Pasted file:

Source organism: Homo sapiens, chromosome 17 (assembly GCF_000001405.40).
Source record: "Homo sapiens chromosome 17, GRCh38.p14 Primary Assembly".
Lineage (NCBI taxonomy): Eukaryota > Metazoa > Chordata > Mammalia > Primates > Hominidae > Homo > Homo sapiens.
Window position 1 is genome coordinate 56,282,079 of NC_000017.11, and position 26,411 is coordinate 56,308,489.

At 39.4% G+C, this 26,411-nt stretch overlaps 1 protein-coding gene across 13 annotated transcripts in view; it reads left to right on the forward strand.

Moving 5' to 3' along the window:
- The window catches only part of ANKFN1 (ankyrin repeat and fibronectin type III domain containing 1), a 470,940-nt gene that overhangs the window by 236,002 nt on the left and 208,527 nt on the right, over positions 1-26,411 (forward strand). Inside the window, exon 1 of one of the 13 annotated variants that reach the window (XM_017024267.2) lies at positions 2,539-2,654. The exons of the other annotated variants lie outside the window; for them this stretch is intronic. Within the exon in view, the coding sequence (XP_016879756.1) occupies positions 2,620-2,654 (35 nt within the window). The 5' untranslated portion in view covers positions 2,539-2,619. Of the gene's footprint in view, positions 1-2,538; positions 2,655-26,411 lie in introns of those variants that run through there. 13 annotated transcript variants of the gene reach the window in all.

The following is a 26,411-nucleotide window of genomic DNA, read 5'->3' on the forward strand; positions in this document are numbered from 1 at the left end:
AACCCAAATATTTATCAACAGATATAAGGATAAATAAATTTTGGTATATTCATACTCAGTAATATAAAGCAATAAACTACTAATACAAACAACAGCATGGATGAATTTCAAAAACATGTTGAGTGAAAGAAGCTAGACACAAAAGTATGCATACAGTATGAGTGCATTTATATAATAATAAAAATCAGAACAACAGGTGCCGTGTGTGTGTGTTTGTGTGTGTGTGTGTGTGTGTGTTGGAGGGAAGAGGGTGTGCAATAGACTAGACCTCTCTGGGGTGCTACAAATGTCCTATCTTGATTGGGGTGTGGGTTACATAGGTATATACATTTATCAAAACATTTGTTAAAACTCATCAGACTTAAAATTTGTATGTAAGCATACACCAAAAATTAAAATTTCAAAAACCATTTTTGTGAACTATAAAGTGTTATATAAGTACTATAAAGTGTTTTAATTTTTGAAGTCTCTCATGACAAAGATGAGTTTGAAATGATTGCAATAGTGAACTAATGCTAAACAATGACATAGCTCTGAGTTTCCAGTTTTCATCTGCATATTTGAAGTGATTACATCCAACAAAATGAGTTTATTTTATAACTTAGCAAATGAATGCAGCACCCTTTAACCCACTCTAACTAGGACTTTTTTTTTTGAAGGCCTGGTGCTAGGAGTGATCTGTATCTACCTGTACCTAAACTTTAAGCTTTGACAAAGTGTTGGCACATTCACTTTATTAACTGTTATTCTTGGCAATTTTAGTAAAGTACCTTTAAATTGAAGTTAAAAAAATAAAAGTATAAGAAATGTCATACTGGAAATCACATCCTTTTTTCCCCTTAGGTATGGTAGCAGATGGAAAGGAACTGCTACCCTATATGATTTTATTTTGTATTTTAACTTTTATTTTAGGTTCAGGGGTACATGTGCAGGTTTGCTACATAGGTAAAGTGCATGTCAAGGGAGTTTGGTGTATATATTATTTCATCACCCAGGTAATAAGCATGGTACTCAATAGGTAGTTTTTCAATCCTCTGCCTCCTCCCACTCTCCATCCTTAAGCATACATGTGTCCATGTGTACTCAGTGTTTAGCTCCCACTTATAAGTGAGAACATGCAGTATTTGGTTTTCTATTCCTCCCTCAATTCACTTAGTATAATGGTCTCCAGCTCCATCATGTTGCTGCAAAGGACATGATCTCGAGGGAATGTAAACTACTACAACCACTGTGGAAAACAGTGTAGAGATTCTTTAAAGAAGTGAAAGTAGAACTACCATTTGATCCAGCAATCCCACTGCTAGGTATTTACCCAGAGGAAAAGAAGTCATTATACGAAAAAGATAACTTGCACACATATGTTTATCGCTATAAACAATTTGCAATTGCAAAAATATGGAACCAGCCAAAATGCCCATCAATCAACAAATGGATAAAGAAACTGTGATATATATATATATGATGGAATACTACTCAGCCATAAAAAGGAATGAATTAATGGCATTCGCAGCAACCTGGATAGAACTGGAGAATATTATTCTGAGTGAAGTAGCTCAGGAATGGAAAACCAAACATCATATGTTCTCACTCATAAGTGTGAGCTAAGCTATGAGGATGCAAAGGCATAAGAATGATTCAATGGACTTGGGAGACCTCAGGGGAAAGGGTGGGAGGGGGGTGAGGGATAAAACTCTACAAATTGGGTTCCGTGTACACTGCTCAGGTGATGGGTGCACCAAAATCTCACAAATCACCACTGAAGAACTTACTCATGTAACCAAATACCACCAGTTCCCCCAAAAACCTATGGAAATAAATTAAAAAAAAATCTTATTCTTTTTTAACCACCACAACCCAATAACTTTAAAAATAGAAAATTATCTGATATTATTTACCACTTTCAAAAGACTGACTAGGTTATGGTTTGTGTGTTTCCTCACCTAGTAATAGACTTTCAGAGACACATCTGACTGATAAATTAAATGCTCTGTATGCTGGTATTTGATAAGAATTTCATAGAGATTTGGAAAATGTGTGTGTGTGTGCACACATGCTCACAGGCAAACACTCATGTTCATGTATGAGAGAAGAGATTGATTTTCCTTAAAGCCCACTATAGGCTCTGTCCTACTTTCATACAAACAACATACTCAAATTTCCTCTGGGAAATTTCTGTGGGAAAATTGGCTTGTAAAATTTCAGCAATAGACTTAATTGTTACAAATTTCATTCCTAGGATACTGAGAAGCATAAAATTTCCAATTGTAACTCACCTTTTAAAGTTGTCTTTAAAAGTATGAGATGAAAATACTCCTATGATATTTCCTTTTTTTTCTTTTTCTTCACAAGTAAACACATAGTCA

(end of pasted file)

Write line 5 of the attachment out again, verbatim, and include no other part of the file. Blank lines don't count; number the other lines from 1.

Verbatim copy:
At 39.4% G+C, this 26,411-nt stretch overlaps 1 protein-coding gene across 13 annotated transcripts in view; it reads left to right on the forward strand.